Home » Jazz Articles » Album Review » Peter Horsfall: Nighthawks

3

Peter Horsfall: Nighthawks

By

View read count
Peter Horsfall: Nighthawks
The title of Peter Horsfall's Nighthawks may call to mind the iconic Edward Hopper painting, or maybe Tom Waits' Hopper-inspired Nighthawks At The Diner (Asylum, 1975). A few bars into "Nighthawks" it becomes obvious that Horsfall and Waits both take inspiration from the painting ("Nighthawks lead a lonely life...")—but Horsfall's melancholy vocal stands in sharp contrast to Waits' gritty growl.

Peter Horsfall is probably best known as the trumpeter and vocalist with Kansas Smitty's House Band, a young London-based band with its own bar (called Kansas Smitty's, unsurprisingly). Nighthawks is Horsfall's first album under his own name, with support from a bunch of Smitty's members -and it's one of the year's most original releases.

On the surface, there's nothing too unusual going on. A young jazz singer (the trumpet stays in its case), a bunch of original songs (co-written with saxophonist Giacomo Smith, whose alto playing is excellent throughout) plus a couple of covers, an acoustic band that swings but stays sympathetic to the singer's needs—it all stays pretty close to the standard template employed on any number of okay-but-forgettable jazz vocal albums. But Horsfall veers away from that template in a number of ways: a lyrical and instrumental mood that harks back to the '30s, a focus on song structure and melody rather than extended solos or vocal gymnastics, a love of the ballad, a set of laid back songs that supply a perfect backing to early-hours slow dances.

"Bittersweet" is an adjective that's been applied to Horsfall's voice, but while repeated listenings to this album emphasise the sweetness in his sound, there's little if any bitterness. Plaintive might be a more apposite description. It's great to hear a young male singer who's channelling Al Bowlly rather than Kurt Elling and who does so with great sincerity (making even the rather kitschy tweety-tweets and creme de la creams of Barry Harris's "Paradise" sound romantic).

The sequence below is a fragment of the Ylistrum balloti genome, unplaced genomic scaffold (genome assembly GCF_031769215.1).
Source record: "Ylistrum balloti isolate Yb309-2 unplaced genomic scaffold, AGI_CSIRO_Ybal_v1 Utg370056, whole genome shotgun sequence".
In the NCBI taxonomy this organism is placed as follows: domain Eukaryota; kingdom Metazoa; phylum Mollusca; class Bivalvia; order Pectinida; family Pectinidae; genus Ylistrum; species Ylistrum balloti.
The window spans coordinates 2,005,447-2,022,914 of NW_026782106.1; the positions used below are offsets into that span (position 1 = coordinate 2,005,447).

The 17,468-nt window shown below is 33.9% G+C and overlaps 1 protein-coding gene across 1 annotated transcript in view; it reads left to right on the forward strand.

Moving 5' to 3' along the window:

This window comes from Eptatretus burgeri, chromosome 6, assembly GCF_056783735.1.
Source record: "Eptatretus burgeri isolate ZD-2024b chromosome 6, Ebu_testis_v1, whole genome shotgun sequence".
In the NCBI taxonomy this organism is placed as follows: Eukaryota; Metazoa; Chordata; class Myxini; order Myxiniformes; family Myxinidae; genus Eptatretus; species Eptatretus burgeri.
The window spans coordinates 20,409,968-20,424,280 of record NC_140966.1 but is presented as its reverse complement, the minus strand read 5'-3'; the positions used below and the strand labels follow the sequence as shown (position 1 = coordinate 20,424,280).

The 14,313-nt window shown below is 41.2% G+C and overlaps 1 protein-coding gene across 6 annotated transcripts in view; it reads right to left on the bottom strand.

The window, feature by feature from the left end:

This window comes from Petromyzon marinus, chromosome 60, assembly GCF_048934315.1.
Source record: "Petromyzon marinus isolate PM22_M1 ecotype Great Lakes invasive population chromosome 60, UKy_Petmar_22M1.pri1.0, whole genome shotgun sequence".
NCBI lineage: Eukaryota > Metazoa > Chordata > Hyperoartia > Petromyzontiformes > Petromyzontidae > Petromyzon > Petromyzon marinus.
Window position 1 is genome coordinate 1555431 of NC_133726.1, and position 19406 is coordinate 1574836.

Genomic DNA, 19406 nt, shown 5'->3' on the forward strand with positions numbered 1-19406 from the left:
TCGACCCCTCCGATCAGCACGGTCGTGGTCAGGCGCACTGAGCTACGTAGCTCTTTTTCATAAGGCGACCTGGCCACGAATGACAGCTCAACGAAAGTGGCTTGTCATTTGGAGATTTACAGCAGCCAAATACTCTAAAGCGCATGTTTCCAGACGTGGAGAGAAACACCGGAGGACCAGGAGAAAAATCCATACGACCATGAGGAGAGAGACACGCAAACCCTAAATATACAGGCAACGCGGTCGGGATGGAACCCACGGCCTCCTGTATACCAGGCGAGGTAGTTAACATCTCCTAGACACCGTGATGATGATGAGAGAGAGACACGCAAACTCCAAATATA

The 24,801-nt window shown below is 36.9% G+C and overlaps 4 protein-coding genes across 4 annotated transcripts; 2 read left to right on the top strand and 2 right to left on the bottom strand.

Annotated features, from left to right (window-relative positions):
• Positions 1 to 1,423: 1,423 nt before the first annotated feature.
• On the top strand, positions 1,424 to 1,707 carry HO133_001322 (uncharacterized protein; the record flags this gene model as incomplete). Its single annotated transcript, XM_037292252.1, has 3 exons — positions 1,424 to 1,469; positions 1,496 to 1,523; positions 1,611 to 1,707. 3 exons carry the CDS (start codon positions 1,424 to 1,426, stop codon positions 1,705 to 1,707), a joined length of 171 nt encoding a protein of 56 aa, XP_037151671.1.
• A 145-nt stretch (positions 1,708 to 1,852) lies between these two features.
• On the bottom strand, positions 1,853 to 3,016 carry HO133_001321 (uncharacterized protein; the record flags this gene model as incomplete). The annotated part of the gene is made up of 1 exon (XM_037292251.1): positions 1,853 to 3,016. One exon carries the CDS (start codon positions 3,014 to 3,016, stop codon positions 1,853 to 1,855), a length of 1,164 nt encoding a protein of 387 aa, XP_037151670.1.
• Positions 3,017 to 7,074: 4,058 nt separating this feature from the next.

Nighthawks' finest moment comes with "Couldn't Stop Loving You": a song that sits as firmly in '60s soul territory as it does in the world of '30s jazz, thanks to Joe Webb's piano, David Archer's subtle guitar and the graceful backing vocals of Cherise Coryna Adams-Burnett and Renato Paris. Al Bowlly metamorphoses into Al Green? Not quite, but Horsfall's long, soaring, notes are heading that way. "I say to you, our love is through, this is goodbye" sings Horsfall on the album's heartbreaking closing track. Hopefully, it's not goodbye to Horsfall, just "So long."

Track Listing

Nighthawks; Then I Saw You; Interlude 1; Secretly; Paradise; Interlude 2; Sunset & The Mockingbird; Couldn’t Stop Loving You; Interlude 3; This Is Goodbye.

Personnel

Peter Horsfall: vocals; Giacomo Smith: alto saxophone; Joe Webb: piano; Ferg Ireland: double bass; Pedro Segundo: drums; David Archer: guitar (8); Cherise Coryna Adams-Burnett: backing vocals (8); Renato Paris: backing vocals (8).

Album information

Title: Nighthawks | Year Released: 2017 | Record Label: A.P.P Records


Comments

Tags


Support All About Jazz

Get the Jazz Near You newsletter All About Jazz has been a pillar of jazz since 1995, championing it as an art form and, more importantly, supporting the musicians who create it. Our enduring commitment has made "AAJ" one of the most culturally important websites of its kind, read by hundreds of thousands of fans, musicians and industry figures every month.

How You Can Help

To expand our coverage even further and develop new means to foster jazz discovery and connectivity we need your help. You can become a sustaining member for a modest $20 and in return, we'll immediately hide those pesky ads plus provide access to future articles for a full year. This winning combination will vastly improve your AAJ experience and allow us to vigorously build on the pioneering work we first started in 1995. So enjoy an ad-free AAJ experience and help us remain a positive beacon for jazz by making a donation today.

More

Painter Of Dreams
Misha Tsiganov
Eclectic Vibes
Ken Silverman
The Recursive Tree
John Blum / David Murray / Chad Taylor
Aloft
Natsuki Tamura, Satoko Fujii

Popular

Get more of a good thing!

Our weekly newsletter highlights our top stories, our special offers, and upcoming jazz events near you.